original film poster
|Directed by||Michael Crichton|
|Produced by||Howard Jeffrey|
|Written by||Michael Crichton|
|Music by||Barry De Vorzon|
|Edited by||Carl Kress|
|Distributed by||Warner Bros.|
|October 30, 1981|
Looker is a 1981 science fiction film written and directed by Michael Crichton. It starred Albert Finney, Susan Dey, and James Coburn. Former NFL linebacker Tim Rossovich was featured as the villain's main henchman.
The film is a suspense/science fiction piece that comments upon and satirizes media, advertising, TV's effects on the populace, and a ridiculous standard of beauty.
Though spare in visual effects, the film is notable for being the first commercial film to attempt to make a realistic computer-generated character, for the model named Cindy. It was also the first film to create three-dimensional (3D) shading with a computer, months before the release of the better-known Tron.
Dr. Larry Roberts (Albert Finney), a Beverly Hills plastic surgeon, is puzzled when four beautiful models working in television commercials request cosmetic surgery to make changes so minor as to be imperceptible to the naked eye. When these models later start dying under mysterious circumstances, he discovers they are all linked to the same advertisement research firm.
The Digital Matrix research firm rates advertising models using a scoring system to measure the combined visual impact of various physical attributes in television commercials. In an experiment to increase their scores, some models are sent to Dr. Roberts to get cosmetic surgery to maximize their visual impacts. Though the models are physically perfect after the surgeries, they still are not as effective as desired, so the research firm decides to use a different approach. Each model is offered a contract to have her body scanned digitally to create 3D computer-generated models, then the 3D models are animated for use in commercials. The contract deals seem to be incredibly lucrative for the models: once their bodies are represented digitally, they get a paycheck for life, never having to work again, since their digital models are used for all their future work in commercials.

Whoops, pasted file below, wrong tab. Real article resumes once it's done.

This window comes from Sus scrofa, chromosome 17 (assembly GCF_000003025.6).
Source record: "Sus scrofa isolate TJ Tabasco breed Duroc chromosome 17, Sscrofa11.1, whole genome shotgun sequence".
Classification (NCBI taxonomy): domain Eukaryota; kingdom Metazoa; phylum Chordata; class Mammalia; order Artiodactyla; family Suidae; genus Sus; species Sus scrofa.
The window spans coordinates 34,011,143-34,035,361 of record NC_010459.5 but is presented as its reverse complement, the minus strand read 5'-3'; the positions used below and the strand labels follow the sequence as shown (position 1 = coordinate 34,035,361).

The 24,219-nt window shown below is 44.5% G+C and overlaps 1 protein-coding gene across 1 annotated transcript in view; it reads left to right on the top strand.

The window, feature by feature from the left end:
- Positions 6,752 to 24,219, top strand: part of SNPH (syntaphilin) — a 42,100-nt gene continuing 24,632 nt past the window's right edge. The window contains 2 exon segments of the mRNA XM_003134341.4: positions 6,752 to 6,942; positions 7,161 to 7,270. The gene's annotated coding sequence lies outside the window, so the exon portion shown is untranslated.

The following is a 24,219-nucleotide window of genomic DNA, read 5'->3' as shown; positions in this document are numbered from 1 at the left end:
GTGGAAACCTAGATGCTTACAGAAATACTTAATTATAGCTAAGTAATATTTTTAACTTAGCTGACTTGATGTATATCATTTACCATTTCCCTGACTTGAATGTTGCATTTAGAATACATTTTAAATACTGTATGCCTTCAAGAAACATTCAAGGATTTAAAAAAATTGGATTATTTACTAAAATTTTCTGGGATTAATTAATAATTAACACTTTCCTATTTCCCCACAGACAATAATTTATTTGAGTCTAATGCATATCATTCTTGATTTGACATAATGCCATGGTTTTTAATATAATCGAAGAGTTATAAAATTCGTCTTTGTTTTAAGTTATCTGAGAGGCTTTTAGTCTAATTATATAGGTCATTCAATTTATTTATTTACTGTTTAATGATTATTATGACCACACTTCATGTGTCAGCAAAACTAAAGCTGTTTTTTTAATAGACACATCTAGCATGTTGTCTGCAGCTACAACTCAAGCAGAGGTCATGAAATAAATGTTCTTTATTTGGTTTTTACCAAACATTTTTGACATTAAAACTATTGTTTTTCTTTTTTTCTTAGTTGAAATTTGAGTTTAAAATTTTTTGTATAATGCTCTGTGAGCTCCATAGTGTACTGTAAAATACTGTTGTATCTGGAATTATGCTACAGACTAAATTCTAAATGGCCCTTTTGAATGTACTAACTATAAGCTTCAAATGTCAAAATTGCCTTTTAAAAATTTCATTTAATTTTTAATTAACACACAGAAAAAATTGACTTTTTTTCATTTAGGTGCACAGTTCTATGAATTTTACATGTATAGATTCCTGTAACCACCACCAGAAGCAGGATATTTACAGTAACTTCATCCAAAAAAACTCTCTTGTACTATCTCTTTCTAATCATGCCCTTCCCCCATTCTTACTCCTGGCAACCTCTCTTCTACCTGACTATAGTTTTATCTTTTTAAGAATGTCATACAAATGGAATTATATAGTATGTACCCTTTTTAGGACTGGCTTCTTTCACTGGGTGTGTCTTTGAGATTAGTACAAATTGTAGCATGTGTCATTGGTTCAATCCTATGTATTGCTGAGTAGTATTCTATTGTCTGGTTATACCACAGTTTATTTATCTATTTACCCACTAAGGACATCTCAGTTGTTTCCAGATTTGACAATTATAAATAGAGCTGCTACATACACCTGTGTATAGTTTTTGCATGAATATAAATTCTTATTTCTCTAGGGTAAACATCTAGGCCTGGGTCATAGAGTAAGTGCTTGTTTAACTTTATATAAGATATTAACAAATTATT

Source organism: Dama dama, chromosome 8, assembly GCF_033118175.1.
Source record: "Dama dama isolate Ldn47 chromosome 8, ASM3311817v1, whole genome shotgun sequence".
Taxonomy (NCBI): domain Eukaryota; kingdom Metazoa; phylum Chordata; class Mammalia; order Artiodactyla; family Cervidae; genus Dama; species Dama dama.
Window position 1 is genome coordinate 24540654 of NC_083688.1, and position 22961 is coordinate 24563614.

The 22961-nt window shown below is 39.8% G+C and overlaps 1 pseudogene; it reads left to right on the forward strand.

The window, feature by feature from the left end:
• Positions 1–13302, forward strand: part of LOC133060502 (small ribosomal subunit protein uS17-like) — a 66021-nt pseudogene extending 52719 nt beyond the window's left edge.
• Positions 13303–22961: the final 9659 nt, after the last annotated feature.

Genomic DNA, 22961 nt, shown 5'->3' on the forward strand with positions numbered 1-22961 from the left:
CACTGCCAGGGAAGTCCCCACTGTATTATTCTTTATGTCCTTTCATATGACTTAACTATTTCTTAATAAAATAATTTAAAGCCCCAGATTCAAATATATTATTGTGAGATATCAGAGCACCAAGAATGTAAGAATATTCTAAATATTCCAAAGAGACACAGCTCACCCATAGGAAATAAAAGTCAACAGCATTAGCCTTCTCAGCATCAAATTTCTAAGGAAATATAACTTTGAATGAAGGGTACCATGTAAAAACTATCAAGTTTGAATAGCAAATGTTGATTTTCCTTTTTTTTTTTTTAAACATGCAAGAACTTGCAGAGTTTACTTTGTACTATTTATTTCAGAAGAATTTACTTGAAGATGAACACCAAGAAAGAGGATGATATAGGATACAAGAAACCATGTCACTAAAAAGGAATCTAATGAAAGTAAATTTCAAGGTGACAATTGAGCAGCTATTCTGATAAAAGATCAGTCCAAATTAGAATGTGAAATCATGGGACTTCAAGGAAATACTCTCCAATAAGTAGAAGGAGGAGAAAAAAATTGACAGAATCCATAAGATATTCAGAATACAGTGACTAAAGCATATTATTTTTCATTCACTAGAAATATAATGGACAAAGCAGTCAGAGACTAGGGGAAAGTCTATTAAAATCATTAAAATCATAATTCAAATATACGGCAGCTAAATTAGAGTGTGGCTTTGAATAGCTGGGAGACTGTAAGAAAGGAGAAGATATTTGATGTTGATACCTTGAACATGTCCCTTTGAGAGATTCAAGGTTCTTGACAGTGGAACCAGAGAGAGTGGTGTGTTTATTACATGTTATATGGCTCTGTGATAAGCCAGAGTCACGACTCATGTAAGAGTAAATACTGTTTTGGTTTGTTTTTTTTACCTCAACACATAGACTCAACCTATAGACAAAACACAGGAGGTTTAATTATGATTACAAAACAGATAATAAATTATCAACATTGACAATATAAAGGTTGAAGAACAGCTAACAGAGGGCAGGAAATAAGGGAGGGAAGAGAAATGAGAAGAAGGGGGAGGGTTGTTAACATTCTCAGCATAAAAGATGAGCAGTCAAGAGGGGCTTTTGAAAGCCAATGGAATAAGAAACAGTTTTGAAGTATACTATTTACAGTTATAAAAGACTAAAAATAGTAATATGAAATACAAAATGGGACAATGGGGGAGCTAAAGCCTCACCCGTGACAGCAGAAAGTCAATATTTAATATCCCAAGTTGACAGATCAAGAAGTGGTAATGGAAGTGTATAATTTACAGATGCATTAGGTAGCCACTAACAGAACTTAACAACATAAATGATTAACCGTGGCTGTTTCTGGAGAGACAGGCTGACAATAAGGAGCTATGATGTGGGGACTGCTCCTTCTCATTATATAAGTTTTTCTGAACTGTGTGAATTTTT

However, when these same models start dying under mysterious circumstances, Roberts becomes suspicious and decides to investigate Digital Matrix. He has a strong interest in investigating the deaths: he is considered a prime suspect by the police (from evidence planted at the scene of one of the murders) and his most recent patient (with whom he is involved in a relationship), Cindy (Susan Dey), is the last of the models to be digitally scanned.
During his investigation, Roberts discovers some advanced-technology devices the Digital Matrix corporation is using to hypnotize consumers into buying the products they advertise. He also discovers the Light Ocular-Oriented Kinetic Emotive Responses (L.O.O.K.E.R.) gun, a light pulse device that gives the illusion of invisibility by instantly mesmerizing its victims into losing all sense of time.
Crichton started thinking about the subject of the film in 1975. He says he went to a Los Angeles computer company to find out how they could create copies in commercials without looking too ridiculous and discovered a company in Texas was already doing it, called tomography.
There appear to be two versions of the film. The original theatrical cut is what appeared in theaters in 1981 and is what has appeared on most video releases, including the 2007 region 1 DVD release.
TV airings have been of a slightly different edit, containing a sequence in which Reston, after detaining Roberts and Cindy in his mansion, explains why he had the other models murdered (the reason for the killings remains unexplained in the theatrical release, resulting in a plot hole). He says the models were the 'measurements' and that it was corporate policy to 'shred old documents' that competitors might use. After Reston leaves to attend a dinner party, Roberts and Cindy are able to escape.
On his DVD commentary track, Crichton alludes to difficulties he had editing Looker, which may account for why the TV version contains more exposition. Another possibility is that television screenings were lengthened to fill a particular time slot.
Another change is during the ending walkaway. In the original release, a voiceover by Reston details the chillingly powerful influence of television on the American viewers, from part of a speech he makes earlier in the film. The voiceover in the newer version of the film is a public relation piece for the Reston company.
The Vivaldi music chosen by the doctor is the flute concerto in G minor Op 10 No 2 RV439 la notte IV allegro.
- Tim Rossovich at the Internet Movie Database
- Visual and Special Effects Film Milestones from Filmsite.org
- FACT, FICTION INTERTWINED BY CRICHTON Warga, Wayne. Los Angeles Times (1923-Current File) [Los Angeles, Calif] 01 Mar 1981: m22.
- At the Movies: How Resnais made a success with science. Buckley, Tom. New York Times (1923-Current file) [New York, N.Y] 06 Feb 1981: C12.
- FILM CLIPS: ALL GEARED UP WITH NOWHERE TO GO Pollock, Dale. Los Angeles Times (1923-Current File) [Los Angeles, Calif] 06 Aug 1980: i3.
- RODERICK MANN: LEIGH TAYLOR-YOUNG RETURNS TO THE SCENE Los Angeles Times (1923-Current File) [Los Angeles, Calif] 08 Jan 1981: h1.